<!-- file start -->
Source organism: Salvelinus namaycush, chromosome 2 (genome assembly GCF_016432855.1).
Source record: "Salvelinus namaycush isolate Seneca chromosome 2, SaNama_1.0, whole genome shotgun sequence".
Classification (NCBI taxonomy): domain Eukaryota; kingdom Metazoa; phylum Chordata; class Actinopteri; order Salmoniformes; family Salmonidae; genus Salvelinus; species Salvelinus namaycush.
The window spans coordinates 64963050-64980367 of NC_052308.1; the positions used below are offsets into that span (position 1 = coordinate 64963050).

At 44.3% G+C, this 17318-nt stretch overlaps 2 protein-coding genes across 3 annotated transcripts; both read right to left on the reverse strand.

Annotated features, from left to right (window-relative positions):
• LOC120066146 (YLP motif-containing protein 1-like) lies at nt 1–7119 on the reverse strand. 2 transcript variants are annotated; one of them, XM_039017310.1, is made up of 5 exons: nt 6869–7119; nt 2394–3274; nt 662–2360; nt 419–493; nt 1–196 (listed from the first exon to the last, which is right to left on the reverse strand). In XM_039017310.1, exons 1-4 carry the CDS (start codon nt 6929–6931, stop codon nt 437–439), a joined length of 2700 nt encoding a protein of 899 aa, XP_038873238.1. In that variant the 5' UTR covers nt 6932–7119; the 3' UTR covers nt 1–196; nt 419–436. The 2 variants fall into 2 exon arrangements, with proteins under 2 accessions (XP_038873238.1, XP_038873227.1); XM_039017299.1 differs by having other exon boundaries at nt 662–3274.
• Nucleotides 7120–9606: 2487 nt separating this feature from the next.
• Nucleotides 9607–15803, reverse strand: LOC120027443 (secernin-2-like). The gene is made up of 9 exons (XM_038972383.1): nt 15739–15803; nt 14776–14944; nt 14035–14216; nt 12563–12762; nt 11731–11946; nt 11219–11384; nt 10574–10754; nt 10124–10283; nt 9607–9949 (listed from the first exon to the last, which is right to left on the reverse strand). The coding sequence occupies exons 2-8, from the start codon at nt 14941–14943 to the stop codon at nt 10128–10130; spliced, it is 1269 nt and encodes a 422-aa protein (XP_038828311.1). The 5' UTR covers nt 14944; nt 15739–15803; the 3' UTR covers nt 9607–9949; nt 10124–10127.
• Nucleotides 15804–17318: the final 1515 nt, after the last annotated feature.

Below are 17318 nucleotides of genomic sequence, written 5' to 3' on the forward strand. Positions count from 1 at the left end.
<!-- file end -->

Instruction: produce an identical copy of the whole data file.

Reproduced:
Source organism: Salvelinus namaycush, chromosome 2 (genome assembly GCF_016432855.1).
Source record: "Salvelinus namaycush isolate Seneca chromosome 2, SaNama_1.0, whole genome shotgun sequence".
Classification (NCBI taxonomy): domain Eukaryota; kingdom Metazoa; phylum Chordata; class Actinopteri; order Salmoniformes; family Salmonidae; genus Salvelinus; species Salvelinus namaycush.
The window spans coordinates 64963050-64980367 of NC_052308.1; the positions used below are offsets into that span (position 1 = coordinate 64963050).

At 44.3% G+C, this 17318-nt stretch overlaps 2 protein-coding genes across 3 annotated transcripts; both read right to left on the reverse strand.

Annotated features, from left to right (window-relative positions):
• LOC120066146 (YLP motif-containing protein 1-like) lies at nt 1–7119 on the reverse strand. 2 transcript variants are annotated; one of them, XM_039017310.1, is made up of 5 exons: nt 6869–7119; nt 2394–3274; nt 662–2360; nt 419–493; nt 1–196 (listed from the first exon to the last, which is right to left on the reverse strand). In XM_039017310.1, exons 1-4 carry the CDS (start codon nt 6929–6931, stop codon nt 437–439), a joined length of 2700 nt encoding a protein of 899 aa, XP_038873238.1. In that variant the 5' UTR covers nt 6932–7119; the 3' UTR covers nt 1–196; nt 419–436. The 2 variants fall into 2 exon arrangements, with proteins under 2 accessions (XP_038873238.1, XP_038873227.1); XM_039017299.1 differs by having other exon boundaries at nt 662–3274.
• Nucleotides 7120–9606: 2487 nt separating this feature from the next.
• Nucleotides 9607–15803, reverse strand: LOC120027443 (secernin-2-like). The gene is made up of 9 exons (XM_038972383.1): nt 15739–15803; nt 14776–14944; nt 14035–14216; nt 12563–12762; nt 11731–11946; nt 11219–11384; nt 10574–10754; nt 10124–10283; nt 9607–9949 (listed from the first exon to the last, which is right to left on the reverse strand). The coding sequence occupies exons 2-8, from the start codon at nt 14941–14943 to the stop codon at nt 10128–10130; spliced, it is 1269 nt and encodes a 422-aa protein (XP_038828311.1). The 5' UTR covers nt 14944; nt 15739–15803; the 3' UTR covers nt 9607–9949; nt 10124–10127.
• Nucleotides 15804–17318: the final 1515 nt, after the last annotated feature.

Below are 17318 nucleotides of genomic sequence, written 5' to 3' on the forward strand. Positions count from 1 at the left end.